Book reviews

  • C. Scott Littleton
  • Ruth Bardel
  • Johanna Loehr
  • Warren S. Smith
  • John Marenbon
  • Peggy Muñoz Simonds
  • Helen King
  • Ulrich Köpf
  • John Watkins
  • John M. Steadman


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References Cited

  1. 1.
    Allen, N.J., 1986, “The Ideology of the Indo-Europeans: Dumézil’s Theory and the Idea of a Fourth Function,”International Journal of Moral and Social Studies 2:23–39.Google Scholar
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    —, 1993, “Arjuna and Odysseus: A Comparative Approach,”South Asia Library Group News-letter 40:39–43.Google Scholar
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    —, 1996, “Romulus and the Fourth Function,” in:Indo-European Religion after Dumézil, ed. Edgar C. Polomé, Journal of Indo-European Studies Monograph No. 16 (Washington, D.C.: Institute for the Study of Man), pp. 13–36.Google Scholar
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    Erebon, Didier, 1992,Faut-il brûler Dumézil? (Paris: Flammarion).Google Scholar
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    Grottanelli, Cristiano, 1986, “Yoked Horses, Twins and the Powerful Lady: India, Greece, Ireland and Elsewhere,”Journal of Indo-European Studies 14:125–152.Google Scholar
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    Littleton, C. Scott, 1982, “The New Comparative Mythology: An Anthropological Assessment of the Theories of Georges Dumézil, 3rd ed. (Berkeley and Los Angeles: University of California Press).Google Scholar
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    —, 1970, “Some Possible Indo-European Themes in the Iliad,” in:Myth and Law among the Indo-Europeans, ed. Jaan Puhvel (Berkeley and Los Angeles: University of California Press), pp. 229–246.Google Scholar
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    Penglase, Charles, 1994,Greek Myths and Mesopotamia: Parallels and Influences in the Homeric Hymns and Hesiod, (London & New York: Routledge).Google Scholar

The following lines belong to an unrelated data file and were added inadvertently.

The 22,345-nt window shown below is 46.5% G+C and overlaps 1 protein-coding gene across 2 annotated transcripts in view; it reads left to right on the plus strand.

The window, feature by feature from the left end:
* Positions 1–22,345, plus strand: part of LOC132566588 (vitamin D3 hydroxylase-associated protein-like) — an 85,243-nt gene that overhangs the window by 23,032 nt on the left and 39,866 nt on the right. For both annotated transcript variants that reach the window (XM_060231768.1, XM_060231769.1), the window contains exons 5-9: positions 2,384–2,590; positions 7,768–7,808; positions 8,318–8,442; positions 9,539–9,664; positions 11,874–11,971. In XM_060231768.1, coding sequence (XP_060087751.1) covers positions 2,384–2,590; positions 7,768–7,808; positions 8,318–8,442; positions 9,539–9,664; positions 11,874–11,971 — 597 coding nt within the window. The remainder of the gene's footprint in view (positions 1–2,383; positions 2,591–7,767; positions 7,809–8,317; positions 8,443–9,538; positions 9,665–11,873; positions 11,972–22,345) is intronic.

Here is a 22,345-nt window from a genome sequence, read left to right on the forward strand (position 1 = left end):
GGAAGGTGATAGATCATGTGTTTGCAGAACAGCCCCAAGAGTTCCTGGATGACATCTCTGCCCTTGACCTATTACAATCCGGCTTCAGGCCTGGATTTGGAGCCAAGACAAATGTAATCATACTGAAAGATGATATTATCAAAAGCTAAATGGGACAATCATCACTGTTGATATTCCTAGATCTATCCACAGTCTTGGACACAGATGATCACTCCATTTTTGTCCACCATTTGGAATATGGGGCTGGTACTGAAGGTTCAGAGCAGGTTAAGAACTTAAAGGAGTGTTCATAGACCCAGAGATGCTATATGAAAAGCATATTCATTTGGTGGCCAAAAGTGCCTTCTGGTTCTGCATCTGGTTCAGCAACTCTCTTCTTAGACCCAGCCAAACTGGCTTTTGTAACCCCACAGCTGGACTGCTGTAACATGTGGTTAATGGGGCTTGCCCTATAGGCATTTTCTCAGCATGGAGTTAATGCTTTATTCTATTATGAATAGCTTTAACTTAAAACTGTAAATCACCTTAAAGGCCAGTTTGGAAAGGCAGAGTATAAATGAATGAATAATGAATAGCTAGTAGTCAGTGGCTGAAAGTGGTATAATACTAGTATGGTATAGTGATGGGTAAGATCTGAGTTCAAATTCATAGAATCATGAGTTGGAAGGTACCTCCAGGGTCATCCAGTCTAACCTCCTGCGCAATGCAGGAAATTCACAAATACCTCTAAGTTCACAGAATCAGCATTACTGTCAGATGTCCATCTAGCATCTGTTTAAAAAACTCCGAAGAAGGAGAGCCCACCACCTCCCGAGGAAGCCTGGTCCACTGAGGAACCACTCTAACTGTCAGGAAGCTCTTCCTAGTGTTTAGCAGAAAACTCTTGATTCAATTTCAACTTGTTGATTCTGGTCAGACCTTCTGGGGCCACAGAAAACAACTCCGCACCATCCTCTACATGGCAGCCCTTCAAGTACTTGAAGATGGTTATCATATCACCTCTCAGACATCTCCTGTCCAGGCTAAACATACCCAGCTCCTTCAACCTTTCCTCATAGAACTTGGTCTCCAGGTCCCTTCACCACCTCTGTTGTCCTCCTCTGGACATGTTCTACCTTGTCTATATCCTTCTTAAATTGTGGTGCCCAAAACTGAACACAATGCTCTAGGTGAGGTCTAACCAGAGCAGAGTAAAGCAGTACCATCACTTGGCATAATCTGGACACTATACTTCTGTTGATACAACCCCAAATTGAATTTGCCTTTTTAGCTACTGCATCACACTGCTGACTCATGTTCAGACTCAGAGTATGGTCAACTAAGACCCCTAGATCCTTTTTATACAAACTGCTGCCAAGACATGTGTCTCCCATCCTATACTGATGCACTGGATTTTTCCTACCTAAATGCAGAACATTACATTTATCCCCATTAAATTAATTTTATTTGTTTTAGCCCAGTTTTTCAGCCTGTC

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    Scully, Stephen, 1997, “Whose Greece?” (review of Penglase 1994),International Journal of the Classical Tradition 42) (Fall 1997):247–255.CrossRefGoogle Scholar
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    Sommer, Richard J., 1987, “TheOdyssey and Primitive Religion,” in:Critical Essays on Homer, ed., Kenneth Atchity, et al., (Boston: G.K. Hall & Co.), pp. 187–211.Google Scholar
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    Ward, Donald G., 1968,The Divine Twins: An Indo-European Myth in Germanic Tradition, Folklore Studies No. 19 (Berkeley and Los Angeles: University of California Press).Google Scholar


  1. 12.
    See Kenneth Charlton,Education in Renaissance England (London: Routledge and Kegan Paul, 1965), 51.Google Scholar
  2. 13.
    Thomas More, “Letter to Oxford University” (1518), quoted in Charlton, 64.Google Scholar
  3. 14.
    Michael Van Cleave Alexander,The Growth of English Education, 1348–1648 (University Park: Pennsylvania State University Press, 1990), 188–89.Google Scholar
  4. 15.
    Suzuki,Metamorphoses of Helen: Authority, Difference, and the Epic (Ithaca: Cornell University Press, 1990); Krier,Gazing on Secret Sights: Spenser, Classical Imitation, and the Decorums of Vision (Ithaca: Cornell University Press, 1990); Wofford:The Choice of Achilles: The Ideology of Figure in the Epic (Stanford: Stanford University Press, 1992).Google Scholar
  5. 16.
    King,Spenser’s Poetry and the Reformation Tradition (Princeton: Princeton University Press, 1990); Anthea Hume,Edmund Spenser: Protestant Poet (Cambridge: Cambridge University Press, 1984); David Norbrook,Poetry and Politics in the English Renaissance (London: Routledge and Kegan Paul, 1984).Google Scholar
  6. 17.
    Lamberton,Homer the Theologian: Neoplatonist Allegorical Reading and the Growth of the Epic Tradition (Berkeley: University of California Press, 1986); Whitman,Allegory: The Dynamiccs of an Ancient and Medieval Technique (Cambridge, Mass: Harvard University Press, 1987).Google Scholar

Copyright information

© Transaction Publishers 1998

Authors and Affiliations

  • C. Scott Littleton
    • 1
  • Ruth Bardel
    • 2
  • Johanna Loehr
    • 3
  • Warren S. Smith
    • 4
  • John Marenbon
    • 5
  • Peggy Muñoz Simonds
    • 6
  • Helen King
    • 7
  • Ulrich Köpf
    • 8
  • John Watkins
    • 9
  • John M. Steadman
    • 10
  1. 1.Department of AnthropologyOccidental CollegeUSA
  2. 2.Somerville CollegeOxford UniversityOxfordUK
  3. 3.Melanchthon-Forschungsstelle Heidelberger Akademie der WissenschaftenHeidelbergDeutschland
  4. 4.Department of Foreign Languages and LiteraturesThe University of New MexicoUSA
  5. 5.Trinity CollegeUniversity of CambridgeCambridgeUK
  6. 6.Department of EnglishMontgomery College, MDMontgomeryUSA
  7. 7.Department of Classics and HistoryUniversity of ReadingReadingUK
  8. 8.Evangelisch-Theologische Fakultät (Institut für Spätmittelalter und Reformation)Eberhard-Karls-Universität TübingenTübingenDeutschland
  9. 9.Department of EnglishUniversity of MinnesotaUSA
  10. 10.The Henry E. Huntington LibrarySan Marino

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